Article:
(The Canadian Press)

Chinese companies commit to Canadian oilsands despite setbacks, poor operating results

European and U.S. companies have cut back

While some European and U.S. companies cut their exposure to the Canadian oilsands, China’s Big Three oil giants — CNOOC, PetroChina and Sinopec — seem content to let their bets ride even if the results haven’t been spectacular.

In 2018, PetroChina produced an average of just 7,300 barrels per day of bitumen from its MacKay River thermal oilsands project, although it was designed to produce 35,000 bpd. In June, its output was about 8,700 bpd.

The Beijing-based company paid $1.9 billion in 2009 for 60 per cent interests in the proposed MacKay River and Dover oilsands projects being developed by Athabasca Oil Sands Corp. (now just Athabasca Oil Corp.), then bought out the rest of MacKay for $680 million in 2012 and Dover for $1.2 billion in 2014.

“MacKay River is located in an area with complex geology, which creates challenges to heat up the reservoir to get the bitumen flowing,” said spokesman Davis Sheremata in an emailed statement.

The company is drilling new wells and experimenting with various technologies to boost output, he said, adding a go-ahead for Dover has been put on hold until MacKay proves itself.

Still, “PetroChina Canada is committed to Canada for the long-term, having maintained its investments through economically challenging times.”

CNOOC produced about 71,000 bpd from the oilsands in 2018, little changed from 66,800 bpd in 2014, shortly after it spent $15.1 billion to buy Calgary’s Nexen Energy and its diverse portfolio of domestic and international assets.

“Our oilsands assets are an important part of our North American portfolio and we remain committed to our Canadian operations,” CNOOC spokesman Kyle Glennie wrote in a brief email.

Meanwhile, Sinopec paid $4.65 billion to buy a nine per cent stake in the Syncrude oilsands mining consortium from ConocoPhillips in 2010 and its resulting production has been steady since, registering just over 27,000 bpd in 2018.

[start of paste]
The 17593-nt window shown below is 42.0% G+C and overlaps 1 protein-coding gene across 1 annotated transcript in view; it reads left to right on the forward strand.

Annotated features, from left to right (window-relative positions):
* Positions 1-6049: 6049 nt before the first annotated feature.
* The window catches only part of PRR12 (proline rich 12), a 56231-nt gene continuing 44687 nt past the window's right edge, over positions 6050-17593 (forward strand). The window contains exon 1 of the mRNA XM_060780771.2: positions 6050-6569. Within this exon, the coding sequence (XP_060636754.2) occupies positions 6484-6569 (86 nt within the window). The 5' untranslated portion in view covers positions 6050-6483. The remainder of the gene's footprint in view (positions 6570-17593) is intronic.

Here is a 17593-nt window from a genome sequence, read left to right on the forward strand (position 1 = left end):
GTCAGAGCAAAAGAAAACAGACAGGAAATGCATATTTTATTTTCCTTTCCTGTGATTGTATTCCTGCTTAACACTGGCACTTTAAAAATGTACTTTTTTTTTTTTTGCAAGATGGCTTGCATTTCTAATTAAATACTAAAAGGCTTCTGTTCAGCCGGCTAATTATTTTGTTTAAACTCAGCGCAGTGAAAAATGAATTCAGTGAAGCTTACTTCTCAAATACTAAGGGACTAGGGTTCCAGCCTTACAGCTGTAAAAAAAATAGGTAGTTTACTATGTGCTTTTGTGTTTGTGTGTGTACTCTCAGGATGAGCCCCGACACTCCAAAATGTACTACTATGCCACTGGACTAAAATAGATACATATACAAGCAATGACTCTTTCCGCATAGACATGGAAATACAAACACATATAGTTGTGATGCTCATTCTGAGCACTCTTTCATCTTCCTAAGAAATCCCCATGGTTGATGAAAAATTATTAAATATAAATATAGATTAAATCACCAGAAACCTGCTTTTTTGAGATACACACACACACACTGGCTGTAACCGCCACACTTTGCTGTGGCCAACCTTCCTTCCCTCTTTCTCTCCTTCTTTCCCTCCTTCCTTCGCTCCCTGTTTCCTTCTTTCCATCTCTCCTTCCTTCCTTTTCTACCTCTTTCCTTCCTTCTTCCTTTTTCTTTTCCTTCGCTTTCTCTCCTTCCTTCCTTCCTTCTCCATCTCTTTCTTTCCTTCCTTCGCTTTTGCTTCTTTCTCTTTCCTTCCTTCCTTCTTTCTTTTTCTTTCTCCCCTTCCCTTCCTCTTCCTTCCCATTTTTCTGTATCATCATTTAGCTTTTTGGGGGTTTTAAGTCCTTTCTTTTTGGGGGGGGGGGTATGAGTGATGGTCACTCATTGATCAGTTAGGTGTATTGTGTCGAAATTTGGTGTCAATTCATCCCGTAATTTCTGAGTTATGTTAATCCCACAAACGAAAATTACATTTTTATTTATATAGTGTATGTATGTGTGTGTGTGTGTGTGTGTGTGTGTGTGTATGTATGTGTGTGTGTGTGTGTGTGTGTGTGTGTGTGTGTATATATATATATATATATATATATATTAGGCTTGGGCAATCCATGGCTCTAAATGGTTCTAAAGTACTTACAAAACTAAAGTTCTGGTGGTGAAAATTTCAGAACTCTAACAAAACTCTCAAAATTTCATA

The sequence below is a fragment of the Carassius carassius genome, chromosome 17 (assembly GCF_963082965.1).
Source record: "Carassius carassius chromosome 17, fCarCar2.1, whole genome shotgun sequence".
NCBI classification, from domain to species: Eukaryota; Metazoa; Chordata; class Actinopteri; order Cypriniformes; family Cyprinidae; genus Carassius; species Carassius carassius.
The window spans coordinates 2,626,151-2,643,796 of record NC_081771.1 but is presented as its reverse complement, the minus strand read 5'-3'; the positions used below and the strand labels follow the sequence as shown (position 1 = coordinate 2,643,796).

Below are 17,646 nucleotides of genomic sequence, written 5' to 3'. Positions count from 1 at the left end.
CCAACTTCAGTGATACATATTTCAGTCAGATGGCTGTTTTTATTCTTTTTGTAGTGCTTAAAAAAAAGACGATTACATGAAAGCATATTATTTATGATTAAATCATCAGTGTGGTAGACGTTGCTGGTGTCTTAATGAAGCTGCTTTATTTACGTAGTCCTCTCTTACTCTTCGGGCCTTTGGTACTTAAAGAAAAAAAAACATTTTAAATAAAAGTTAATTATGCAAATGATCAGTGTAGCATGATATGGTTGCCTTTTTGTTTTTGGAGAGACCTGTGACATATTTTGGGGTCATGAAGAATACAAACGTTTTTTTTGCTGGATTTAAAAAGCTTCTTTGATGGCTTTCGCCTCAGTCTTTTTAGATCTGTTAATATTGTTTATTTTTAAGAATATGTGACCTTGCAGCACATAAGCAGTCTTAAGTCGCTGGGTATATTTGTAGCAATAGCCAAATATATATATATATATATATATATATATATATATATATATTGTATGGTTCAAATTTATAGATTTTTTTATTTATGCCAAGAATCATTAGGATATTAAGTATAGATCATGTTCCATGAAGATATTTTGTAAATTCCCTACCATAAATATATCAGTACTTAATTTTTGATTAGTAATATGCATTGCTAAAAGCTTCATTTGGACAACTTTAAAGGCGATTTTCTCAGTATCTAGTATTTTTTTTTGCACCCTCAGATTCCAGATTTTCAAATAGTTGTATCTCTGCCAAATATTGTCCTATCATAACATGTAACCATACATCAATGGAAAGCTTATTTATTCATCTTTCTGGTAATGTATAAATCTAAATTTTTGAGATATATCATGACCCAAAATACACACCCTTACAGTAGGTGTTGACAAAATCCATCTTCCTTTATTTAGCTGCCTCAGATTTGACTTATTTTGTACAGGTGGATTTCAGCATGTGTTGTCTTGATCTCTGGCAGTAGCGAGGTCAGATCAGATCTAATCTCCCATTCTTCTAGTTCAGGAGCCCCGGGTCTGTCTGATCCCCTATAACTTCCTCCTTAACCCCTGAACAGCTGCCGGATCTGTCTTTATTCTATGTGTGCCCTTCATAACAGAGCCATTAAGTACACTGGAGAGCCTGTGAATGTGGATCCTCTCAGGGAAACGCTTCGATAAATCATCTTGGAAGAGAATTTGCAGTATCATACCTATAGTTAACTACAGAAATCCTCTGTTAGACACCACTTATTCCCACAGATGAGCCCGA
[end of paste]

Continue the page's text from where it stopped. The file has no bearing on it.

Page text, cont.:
The Chinese energy majors employ “patient capital” and it seems unlikely they will leave the oilsands anytime soon, said Jia Wang, deputy director of the China Institute at the University of Alberta.

“The assets they bought may not be the most profitable or may require more capital intensive development. … (but) these are large Chinese companies, they’re not likely to become bankrupt,” she said.

“They have been through thick and thin, and different cycles of boom and bust. These (oilsands) operations in the grand scheme of these massive companies are not the largest chunk of their business so they can afford to have a presence here without incurring too much loss.”

READ MORE: ‘Making this up:’ Study says oilsands assessments marred by weak science

Dan Healing, The Canadian Press


Like us on Facebook and follow us on Twitter.

Get local stories you won't find anywhere else right to your inbox.
Sign up here

Just Posted

Vandals cause damage estimated at $3,000

“It was just malicious, stupid, drunken behaviour” - Thwaites

Confusion surrounds terms of RCMP withdrawal from pipeline construction area

B.C. Deputy Commissioner clarifies terms of agreement following minister’s statements

Stop checks, searches of Wet’suwet’en pipeline opposers unlawful: Watchdog

Wet’suwet’en hereditary chiefs, the B.C. Civil Liberties Association, Union of B.C. Indian Chiefs file complaint

Wet’suwet’en pipeline supporters speak up

“Protesters get one side of the story and they stand up with their fists in the air.”

Bachrach rejects calls for police action against demonstrators

Skeena-Bulkley Valley MP says only way out of crisis is “true nation-to-nation” talks

VIDEO: B.C. senior recalls ‘crazy’ wartime decision to grab bear cub from den

Henry Martens – now 96 – says he was lucky to be alive after youthful decision to enter a bear’s den

Cheapest in B.C.: Penticton gas prices dip below $1 per litre

Two stores in Penticton have gas below a dollar.

Loans or gifts? Judge rules woman must pay B.C. man back $7K

B.C. judge rules that woman must pay back more than $7,000 in advanced funds to man

VIDEO: Outpouring of worldwide support for bullied Australian boy

Australian actor Hugh Jackman said ‘you are stronger than you know, mate’

‘A horror show:’ Ex-employee shares experience at problematic Chilliwack seniors’ home

Workers are paid below industry standard at all Retirement Concepts facilities

Forest industry protests northern B.C. caribou protection deal

B.C. Mining Association supports federal-Indigenous plan

Youth-led report calls on B.C. government to create plan to end youth homelessness

There are no dedicated programs for youth homelessness at federal, provincial level, report says

Trudeau: Time for blockades to end and Indigenous leaders to work with government

Prime minister says situation in Coastal GasLink pipeline dispute is ‘unacceptable and untenable’

Petition slams Victoria councillor who chastised police after Wetsuweten protest

Ben Isitt calls effort to get him suspended is not a ‘reliable barometer of public opinion’

Most Read